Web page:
In general when lactating animals are transferred from pasture to winter rations in the fall, a decline in the Vitamin A and D levels can be expected in the raw milk. This occurs slowly through the winter season until the animals are once more on pasture in the spring. With the proper selection of feed and diet concentrates this effect can be kept to a minimum. Natural levels of Vitamin A range from 400 I.U. in winter to 1200 I.U. in summer, and Vitamin D, 5 I.U. in winter to 40 I.U. in summer. These are approximate ranges to indicate possible seasonal variations. Because of seasonal and other variations in natural vitamin levels it is necessary to monitor the level of fortification to assure that levels are within good manufacturing practices.
Vitamin concentrate potency degrades with time. Concentrates should be stored in accordance with manufacturer's recommendation to maintain label potency. Vitamin concentrate potency should be verified by the vitamin supplier.
Vitamin D is very stable in homogenized whole milk and is not affected by pasteurization or other processing procedures. Vitamin D in fortified homogenized whole milk will remain constant with little or no loss of vitamin potency during long periods of proper storage No loss of vitamin D will be experienced under normal shelf life periods.
Vitamin A and D fortified skim milk products are subject to decreases in vitamin A, because the vitamin is no longer protected by fat as it is in whole milk. In fluid skim or low fat milk, added vitamin A deteriorates gradually during normal storage of the milk at 4.4°C (40°F) in the dark but is destroyed rapidly when the milk is exposed to sunlight in transparent glass bottles or translucent plastic containers. The photo destruction of added vitamin A is dependent on the intensity and wave-length of light and the milk source. The use of amber or brown glass bottles, pigmented plastic containers formulated with specific light barriers and colored paper cartons retard this destruction. Vitamin A losses in reduced fat milk (2%) from five (5) dairy plants ranged from 8% to 31% when they were exposed to 200 foot-candles (220 lux) of fluorescent light for twenty-four (24) hours in opaque plastic containers. Use of pigmented containers or gold shields over fluorescent tubes practically eliminated these losses.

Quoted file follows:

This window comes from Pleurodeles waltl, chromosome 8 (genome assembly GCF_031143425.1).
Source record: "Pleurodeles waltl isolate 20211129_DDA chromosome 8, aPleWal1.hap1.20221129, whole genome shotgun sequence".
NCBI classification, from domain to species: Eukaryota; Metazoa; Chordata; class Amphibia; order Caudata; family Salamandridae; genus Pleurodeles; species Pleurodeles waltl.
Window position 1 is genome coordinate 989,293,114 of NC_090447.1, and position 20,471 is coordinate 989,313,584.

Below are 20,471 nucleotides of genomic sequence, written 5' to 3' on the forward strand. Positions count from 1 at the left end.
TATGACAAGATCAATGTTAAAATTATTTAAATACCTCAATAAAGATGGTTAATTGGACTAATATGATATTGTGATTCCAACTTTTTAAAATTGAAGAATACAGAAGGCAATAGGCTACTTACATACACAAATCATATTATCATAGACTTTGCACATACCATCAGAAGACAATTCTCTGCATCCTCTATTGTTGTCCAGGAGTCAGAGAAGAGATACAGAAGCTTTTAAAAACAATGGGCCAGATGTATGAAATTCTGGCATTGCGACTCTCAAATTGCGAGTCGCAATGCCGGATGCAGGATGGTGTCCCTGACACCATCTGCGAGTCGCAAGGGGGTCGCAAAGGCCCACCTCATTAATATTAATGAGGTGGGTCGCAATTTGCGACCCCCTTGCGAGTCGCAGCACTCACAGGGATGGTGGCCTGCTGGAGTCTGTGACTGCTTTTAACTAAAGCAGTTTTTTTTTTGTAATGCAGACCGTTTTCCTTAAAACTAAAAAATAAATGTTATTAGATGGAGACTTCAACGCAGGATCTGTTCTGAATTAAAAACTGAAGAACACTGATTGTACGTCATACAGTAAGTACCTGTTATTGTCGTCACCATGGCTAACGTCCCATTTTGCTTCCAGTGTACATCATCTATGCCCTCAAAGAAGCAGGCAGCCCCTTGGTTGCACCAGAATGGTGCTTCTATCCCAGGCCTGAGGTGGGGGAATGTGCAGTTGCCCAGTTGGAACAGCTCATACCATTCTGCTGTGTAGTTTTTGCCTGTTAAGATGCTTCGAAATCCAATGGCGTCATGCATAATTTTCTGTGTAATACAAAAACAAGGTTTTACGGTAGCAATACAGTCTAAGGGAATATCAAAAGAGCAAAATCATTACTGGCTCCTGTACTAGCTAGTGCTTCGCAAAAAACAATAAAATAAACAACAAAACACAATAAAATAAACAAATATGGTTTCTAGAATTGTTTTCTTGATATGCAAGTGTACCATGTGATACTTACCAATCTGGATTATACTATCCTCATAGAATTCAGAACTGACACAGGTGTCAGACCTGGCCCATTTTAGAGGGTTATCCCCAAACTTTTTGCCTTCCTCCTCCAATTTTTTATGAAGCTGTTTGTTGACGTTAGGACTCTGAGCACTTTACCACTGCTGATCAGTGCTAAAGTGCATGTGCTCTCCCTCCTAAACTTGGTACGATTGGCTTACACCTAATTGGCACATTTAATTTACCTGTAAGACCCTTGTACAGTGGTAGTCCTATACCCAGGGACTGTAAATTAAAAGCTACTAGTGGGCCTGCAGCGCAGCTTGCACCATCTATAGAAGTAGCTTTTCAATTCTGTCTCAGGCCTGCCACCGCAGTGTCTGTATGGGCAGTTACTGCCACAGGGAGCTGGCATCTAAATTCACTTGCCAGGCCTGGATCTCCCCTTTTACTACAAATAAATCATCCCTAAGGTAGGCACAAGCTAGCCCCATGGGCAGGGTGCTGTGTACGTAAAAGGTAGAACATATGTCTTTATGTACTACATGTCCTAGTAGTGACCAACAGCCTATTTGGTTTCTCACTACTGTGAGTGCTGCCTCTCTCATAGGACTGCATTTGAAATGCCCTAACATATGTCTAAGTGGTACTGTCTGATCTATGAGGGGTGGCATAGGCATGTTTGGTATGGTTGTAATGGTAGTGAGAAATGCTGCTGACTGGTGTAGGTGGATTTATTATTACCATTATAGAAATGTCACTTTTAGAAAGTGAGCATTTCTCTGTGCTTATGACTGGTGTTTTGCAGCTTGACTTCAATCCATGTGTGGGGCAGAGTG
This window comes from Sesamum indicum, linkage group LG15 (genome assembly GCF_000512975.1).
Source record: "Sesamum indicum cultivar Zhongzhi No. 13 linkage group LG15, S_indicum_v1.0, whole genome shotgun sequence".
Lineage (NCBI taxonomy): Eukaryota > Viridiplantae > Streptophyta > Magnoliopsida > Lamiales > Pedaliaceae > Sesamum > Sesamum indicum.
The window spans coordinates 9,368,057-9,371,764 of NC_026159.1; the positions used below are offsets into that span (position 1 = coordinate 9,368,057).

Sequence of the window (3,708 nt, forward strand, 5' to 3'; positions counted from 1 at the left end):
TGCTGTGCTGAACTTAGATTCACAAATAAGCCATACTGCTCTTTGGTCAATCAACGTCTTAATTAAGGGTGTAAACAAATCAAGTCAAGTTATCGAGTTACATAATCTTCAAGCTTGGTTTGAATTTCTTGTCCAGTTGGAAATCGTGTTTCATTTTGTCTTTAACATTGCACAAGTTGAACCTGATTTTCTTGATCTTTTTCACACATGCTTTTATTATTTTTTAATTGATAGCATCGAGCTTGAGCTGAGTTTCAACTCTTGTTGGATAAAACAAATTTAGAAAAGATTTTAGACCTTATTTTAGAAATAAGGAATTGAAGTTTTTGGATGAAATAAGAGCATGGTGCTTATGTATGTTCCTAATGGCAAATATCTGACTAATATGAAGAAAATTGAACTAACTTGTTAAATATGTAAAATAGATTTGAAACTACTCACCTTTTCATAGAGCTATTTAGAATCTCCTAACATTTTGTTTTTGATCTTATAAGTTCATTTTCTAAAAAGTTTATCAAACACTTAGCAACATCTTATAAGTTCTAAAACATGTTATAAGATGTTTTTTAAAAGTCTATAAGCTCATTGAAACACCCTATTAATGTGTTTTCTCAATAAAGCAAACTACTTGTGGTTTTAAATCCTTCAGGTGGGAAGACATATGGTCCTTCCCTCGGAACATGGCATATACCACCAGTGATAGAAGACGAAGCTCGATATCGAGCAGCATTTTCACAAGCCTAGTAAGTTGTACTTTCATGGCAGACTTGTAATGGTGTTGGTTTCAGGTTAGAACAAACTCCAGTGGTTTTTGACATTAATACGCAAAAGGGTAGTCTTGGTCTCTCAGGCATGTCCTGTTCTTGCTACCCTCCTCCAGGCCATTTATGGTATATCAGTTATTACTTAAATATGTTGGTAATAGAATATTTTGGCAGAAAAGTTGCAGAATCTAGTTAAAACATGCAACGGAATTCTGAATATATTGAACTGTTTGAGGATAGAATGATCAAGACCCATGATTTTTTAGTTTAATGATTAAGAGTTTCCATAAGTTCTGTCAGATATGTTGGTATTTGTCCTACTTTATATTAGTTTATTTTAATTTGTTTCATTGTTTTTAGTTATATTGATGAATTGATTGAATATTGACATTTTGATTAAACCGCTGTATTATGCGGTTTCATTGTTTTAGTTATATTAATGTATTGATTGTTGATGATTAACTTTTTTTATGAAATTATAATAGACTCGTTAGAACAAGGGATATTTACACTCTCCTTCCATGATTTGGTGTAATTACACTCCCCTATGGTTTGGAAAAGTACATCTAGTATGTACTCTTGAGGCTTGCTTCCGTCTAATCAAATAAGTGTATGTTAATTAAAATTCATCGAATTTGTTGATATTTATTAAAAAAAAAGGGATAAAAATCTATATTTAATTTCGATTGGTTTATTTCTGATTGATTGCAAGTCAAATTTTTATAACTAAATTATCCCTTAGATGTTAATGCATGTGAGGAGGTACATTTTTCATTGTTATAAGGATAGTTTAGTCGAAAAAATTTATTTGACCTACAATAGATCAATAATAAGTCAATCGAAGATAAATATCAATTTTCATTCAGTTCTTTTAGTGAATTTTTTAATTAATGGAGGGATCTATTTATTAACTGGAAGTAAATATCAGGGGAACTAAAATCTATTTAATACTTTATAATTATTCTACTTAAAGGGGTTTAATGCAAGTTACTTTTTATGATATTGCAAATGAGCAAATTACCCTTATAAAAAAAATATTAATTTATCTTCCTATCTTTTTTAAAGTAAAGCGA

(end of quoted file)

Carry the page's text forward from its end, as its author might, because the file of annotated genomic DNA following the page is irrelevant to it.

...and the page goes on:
NOTE: Figure 46 details a two (2) speed vitamin fortification installation using two (2) pumps and two (2) vitamin concentrate sources. This enables changing from different vitamin concentrates and different speed pumps via the adjustment of three-way valves.
Use a sanitary check-valve(s) to separate milklines from vitamin concentrates.
All milk or milk product-contact surfaces should be of a sanitary design, easily cleanable and available for inspection.
Figure 46. Vitamin Fortification